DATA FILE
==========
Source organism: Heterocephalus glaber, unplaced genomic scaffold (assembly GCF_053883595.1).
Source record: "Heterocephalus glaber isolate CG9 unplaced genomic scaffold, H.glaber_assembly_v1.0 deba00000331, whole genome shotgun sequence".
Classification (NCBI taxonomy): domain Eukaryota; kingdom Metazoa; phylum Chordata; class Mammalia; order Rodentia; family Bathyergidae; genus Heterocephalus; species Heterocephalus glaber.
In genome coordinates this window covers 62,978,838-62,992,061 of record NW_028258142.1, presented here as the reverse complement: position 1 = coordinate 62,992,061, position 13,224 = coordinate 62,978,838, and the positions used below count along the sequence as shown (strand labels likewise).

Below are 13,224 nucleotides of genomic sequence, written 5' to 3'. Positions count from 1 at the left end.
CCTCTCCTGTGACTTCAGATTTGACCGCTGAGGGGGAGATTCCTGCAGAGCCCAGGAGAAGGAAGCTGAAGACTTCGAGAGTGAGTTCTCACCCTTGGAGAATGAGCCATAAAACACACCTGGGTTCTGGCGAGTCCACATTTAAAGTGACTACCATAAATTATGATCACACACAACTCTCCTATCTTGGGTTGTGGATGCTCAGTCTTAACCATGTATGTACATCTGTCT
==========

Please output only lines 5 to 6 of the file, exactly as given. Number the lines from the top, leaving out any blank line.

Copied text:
Below are 13,224 nucleotides of genomic sequence, written 5' to 3'. Positions count from 1 at the left end.
CCTCTCCTGTGACTTCAGATTTGACCGCTGAGGGGGAGATTCCTGCAGAGCCCAGGAGAAGGAAGCTGAAGACTTCGAGAGTGAGTTCTCACCCTTGGAGAATGAGCCATAAAACACACCTGGGTTCTGGCGAGTCCACATTTAAAGTGACTACCATAAATTATGATCACACACAACTCTCCTATCTTGGGTTGTGGATGCTCAGTCTTAACCATGTATGTACATCTGTCT